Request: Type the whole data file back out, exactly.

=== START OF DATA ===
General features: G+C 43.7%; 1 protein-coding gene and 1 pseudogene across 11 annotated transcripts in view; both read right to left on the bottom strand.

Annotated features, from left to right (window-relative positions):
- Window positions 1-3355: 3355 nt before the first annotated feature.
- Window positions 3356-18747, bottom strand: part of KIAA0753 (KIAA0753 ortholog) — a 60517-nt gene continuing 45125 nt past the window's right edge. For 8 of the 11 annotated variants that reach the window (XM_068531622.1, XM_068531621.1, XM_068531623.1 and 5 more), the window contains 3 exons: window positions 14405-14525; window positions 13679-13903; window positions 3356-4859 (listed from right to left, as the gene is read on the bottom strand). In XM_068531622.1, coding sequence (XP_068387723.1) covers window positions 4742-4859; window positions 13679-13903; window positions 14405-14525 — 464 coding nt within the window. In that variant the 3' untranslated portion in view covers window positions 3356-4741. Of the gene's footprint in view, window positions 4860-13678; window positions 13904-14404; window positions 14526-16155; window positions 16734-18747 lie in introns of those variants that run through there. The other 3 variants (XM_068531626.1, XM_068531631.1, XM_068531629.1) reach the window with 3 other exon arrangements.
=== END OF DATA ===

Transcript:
General features: G+C 43.7%; 1 protein-coding gene and 1 pseudogene across 11 annotated transcripts in view; both read right to left on the bottom strand.

Annotated features, from left to right (window-relative positions):
- Window positions 1-3355: 3355 nt before the first annotated feature.
- Window positions 3356-18747, bottom strand: part of KIAA0753 (KIAA0753 ortholog) — a 60517-nt gene continuing 45125 nt past the window's right edge. For 8 of the 11 annotated variants that reach the window (XM_068531622.1, XM_068531621.1, XM_068531623.1 and 5 more), the window contains 3 exons: window positions 14405-14525; window positions 13679-13903; window positions 3356-4859 (listed from right to left, as the gene is read on the bottom strand). In XM_068531622.1, coding sequence (XP_068387723.1) covers window positions 4742-4859; window positions 13679-13903; window positions 14405-14525 — 464 coding nt within the window. In that variant the 3' untranslated portion in view covers window positions 3356-4741. Of the gene's footprint in view, window positions 4860-13678; window positions 13904-14404; window positions 14526-16155; window positions 16734-18747 lie in introns of those variants that run through there. The other 3 variants (XM_068531626.1, XM_068531631.1, XM_068531629.1) reach the window with 3 other exon arrangements.